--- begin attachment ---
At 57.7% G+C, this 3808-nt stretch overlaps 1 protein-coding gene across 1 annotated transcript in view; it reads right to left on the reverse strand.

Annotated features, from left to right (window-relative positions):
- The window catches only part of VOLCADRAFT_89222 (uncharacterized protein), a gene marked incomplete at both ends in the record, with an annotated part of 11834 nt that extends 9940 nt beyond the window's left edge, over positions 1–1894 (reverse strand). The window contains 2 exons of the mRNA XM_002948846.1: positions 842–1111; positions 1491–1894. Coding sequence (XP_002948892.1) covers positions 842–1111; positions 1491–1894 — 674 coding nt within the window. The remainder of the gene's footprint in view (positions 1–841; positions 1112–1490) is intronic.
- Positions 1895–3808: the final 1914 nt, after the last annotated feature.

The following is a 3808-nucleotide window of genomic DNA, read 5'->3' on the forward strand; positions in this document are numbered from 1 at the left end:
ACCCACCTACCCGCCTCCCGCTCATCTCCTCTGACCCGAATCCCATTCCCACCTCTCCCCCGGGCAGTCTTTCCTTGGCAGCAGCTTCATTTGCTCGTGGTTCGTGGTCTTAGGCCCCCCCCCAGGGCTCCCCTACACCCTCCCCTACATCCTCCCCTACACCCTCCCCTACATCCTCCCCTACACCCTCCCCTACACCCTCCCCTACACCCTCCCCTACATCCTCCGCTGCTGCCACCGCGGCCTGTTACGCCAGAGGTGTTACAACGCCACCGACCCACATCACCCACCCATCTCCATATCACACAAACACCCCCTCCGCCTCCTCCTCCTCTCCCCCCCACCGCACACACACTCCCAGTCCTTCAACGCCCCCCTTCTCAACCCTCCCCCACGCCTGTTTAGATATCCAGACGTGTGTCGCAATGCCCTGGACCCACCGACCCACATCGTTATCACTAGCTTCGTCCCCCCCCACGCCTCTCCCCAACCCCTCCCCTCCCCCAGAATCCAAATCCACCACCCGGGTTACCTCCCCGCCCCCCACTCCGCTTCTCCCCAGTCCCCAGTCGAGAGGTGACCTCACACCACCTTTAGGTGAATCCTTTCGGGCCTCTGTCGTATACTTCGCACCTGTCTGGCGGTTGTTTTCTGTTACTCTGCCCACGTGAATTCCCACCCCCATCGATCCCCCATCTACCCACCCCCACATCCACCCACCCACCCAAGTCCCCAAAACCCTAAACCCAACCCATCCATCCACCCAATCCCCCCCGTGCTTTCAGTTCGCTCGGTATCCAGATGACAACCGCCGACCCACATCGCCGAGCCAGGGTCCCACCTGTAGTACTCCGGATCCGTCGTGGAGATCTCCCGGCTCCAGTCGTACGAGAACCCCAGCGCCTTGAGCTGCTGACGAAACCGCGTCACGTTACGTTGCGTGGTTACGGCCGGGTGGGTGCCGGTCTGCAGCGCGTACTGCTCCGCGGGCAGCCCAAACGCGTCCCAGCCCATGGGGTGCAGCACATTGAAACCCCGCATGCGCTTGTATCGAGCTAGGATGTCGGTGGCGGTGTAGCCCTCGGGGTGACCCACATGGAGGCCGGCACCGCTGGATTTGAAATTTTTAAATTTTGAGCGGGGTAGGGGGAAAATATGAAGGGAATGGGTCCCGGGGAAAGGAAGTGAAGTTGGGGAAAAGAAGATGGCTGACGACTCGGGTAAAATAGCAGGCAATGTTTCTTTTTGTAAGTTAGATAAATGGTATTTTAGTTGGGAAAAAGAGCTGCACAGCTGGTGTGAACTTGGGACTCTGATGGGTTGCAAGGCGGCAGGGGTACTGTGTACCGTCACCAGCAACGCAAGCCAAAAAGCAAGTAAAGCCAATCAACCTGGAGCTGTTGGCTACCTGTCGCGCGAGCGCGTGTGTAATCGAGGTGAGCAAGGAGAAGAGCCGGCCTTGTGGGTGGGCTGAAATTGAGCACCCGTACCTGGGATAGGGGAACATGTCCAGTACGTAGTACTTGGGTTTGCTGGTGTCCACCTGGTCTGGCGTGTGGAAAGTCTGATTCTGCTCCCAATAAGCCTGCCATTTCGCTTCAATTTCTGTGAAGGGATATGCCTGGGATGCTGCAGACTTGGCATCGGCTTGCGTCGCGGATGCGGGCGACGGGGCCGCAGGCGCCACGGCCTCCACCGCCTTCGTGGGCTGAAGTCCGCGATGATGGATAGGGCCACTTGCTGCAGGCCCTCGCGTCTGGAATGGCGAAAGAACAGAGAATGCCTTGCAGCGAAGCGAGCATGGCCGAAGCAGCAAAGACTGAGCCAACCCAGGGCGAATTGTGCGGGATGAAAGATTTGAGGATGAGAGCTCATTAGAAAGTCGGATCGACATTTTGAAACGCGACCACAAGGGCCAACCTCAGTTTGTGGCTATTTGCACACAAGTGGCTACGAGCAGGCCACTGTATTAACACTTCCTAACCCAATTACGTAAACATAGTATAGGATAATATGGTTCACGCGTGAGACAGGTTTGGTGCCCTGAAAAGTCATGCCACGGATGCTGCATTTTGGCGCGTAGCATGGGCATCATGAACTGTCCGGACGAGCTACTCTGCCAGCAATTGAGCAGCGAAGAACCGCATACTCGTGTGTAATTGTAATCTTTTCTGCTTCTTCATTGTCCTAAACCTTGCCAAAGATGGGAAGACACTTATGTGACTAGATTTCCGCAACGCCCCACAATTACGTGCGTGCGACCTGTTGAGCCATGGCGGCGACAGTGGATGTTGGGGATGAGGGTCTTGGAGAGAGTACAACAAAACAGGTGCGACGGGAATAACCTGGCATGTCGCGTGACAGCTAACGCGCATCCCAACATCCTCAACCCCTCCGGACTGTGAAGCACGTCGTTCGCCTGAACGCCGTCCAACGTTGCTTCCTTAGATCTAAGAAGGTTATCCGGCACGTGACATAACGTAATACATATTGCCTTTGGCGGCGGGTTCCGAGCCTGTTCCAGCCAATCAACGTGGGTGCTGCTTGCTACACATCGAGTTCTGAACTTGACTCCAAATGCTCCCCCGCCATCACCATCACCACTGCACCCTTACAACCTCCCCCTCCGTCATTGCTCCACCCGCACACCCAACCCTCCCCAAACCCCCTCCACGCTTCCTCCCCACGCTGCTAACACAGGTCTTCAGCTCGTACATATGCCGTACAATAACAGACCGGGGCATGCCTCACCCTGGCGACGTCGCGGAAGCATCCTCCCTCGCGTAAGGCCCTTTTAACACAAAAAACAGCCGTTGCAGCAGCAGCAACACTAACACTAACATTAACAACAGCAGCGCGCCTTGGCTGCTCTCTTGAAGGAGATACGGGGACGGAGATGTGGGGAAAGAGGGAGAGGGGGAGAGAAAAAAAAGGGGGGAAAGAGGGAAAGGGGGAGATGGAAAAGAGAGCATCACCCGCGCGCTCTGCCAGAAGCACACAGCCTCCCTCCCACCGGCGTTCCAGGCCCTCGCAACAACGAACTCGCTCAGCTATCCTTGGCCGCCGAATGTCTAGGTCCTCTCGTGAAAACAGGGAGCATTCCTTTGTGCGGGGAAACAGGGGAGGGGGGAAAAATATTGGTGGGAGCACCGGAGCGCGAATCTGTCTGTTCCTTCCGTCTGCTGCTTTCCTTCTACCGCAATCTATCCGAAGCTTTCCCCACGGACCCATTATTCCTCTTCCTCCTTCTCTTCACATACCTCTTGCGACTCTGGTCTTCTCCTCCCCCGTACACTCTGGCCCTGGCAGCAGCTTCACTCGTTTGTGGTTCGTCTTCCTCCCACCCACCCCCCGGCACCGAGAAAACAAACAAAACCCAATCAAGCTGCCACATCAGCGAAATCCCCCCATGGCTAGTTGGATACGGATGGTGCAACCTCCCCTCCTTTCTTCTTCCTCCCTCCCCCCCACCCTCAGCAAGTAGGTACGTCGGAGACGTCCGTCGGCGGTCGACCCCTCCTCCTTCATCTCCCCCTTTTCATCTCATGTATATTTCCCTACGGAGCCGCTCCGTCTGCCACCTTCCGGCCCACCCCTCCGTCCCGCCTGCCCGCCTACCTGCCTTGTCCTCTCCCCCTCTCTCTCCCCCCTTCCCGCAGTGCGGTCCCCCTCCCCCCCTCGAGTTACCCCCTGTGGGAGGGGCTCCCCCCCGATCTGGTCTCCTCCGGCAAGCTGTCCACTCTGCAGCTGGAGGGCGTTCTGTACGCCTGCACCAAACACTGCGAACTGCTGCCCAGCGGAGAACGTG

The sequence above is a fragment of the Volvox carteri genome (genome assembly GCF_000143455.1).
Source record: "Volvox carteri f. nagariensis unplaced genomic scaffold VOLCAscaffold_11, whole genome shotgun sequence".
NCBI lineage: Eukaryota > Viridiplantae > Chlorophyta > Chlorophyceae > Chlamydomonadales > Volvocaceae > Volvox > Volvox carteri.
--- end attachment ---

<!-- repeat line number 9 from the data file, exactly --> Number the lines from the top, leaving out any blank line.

NCBI lineage: Eukaryota > Viridiplantae > Chlorophyta > Chlorophyceae > Chlamydomonadales > Volvocaceae > Volvox > Volvox carteri.